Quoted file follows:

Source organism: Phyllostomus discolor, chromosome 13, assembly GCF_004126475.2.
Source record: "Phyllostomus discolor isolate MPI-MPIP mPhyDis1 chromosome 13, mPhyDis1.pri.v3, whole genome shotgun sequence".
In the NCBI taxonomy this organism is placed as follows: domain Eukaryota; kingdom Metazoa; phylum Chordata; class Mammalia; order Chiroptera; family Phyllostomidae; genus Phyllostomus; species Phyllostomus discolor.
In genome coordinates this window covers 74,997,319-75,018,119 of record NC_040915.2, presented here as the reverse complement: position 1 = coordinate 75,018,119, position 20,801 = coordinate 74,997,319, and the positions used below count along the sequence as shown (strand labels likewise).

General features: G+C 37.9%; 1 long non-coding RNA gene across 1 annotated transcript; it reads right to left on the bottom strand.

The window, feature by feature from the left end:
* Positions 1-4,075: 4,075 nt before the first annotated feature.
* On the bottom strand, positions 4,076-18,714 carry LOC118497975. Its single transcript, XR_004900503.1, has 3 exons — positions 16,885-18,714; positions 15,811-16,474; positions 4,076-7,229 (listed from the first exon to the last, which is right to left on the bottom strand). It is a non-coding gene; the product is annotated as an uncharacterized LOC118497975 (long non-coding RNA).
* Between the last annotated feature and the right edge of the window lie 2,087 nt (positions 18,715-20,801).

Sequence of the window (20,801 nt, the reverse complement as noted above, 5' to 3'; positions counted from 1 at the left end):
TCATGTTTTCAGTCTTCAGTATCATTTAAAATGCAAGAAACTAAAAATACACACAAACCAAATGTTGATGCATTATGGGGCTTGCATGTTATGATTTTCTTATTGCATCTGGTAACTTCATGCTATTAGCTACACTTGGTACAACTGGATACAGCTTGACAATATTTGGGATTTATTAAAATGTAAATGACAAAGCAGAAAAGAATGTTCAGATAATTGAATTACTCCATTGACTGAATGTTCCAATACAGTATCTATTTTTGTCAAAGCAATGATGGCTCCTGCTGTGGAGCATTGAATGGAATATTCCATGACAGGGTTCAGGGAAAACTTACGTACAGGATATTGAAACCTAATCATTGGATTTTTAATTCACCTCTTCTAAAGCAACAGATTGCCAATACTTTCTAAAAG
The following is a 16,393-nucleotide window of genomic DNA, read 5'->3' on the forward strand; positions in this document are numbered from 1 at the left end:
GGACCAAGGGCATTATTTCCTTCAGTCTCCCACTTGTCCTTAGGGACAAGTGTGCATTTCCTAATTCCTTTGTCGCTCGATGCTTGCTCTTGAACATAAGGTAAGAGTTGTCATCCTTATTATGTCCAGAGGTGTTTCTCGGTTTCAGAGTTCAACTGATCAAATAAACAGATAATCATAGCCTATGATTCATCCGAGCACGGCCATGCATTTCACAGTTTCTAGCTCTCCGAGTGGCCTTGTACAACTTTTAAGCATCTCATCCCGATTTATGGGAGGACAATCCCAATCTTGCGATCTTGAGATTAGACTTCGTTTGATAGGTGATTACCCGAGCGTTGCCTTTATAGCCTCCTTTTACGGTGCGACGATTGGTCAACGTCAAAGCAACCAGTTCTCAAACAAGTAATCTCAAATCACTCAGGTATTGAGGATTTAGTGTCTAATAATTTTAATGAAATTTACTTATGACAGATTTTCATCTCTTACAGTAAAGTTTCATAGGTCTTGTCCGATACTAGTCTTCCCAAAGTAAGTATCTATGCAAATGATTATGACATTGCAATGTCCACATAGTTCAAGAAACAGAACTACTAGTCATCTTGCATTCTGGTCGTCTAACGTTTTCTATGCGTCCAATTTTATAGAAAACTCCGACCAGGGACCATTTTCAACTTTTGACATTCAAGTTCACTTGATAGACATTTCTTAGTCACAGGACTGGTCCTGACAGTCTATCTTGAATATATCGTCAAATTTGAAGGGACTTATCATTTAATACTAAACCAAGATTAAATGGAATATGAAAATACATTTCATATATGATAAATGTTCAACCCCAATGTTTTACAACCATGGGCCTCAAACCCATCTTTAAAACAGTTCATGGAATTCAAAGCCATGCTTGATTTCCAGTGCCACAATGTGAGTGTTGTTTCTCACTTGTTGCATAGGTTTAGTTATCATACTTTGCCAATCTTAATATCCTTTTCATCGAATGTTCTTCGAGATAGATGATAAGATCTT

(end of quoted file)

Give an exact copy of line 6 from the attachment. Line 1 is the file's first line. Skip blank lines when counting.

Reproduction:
The window, feature by feature from the left end: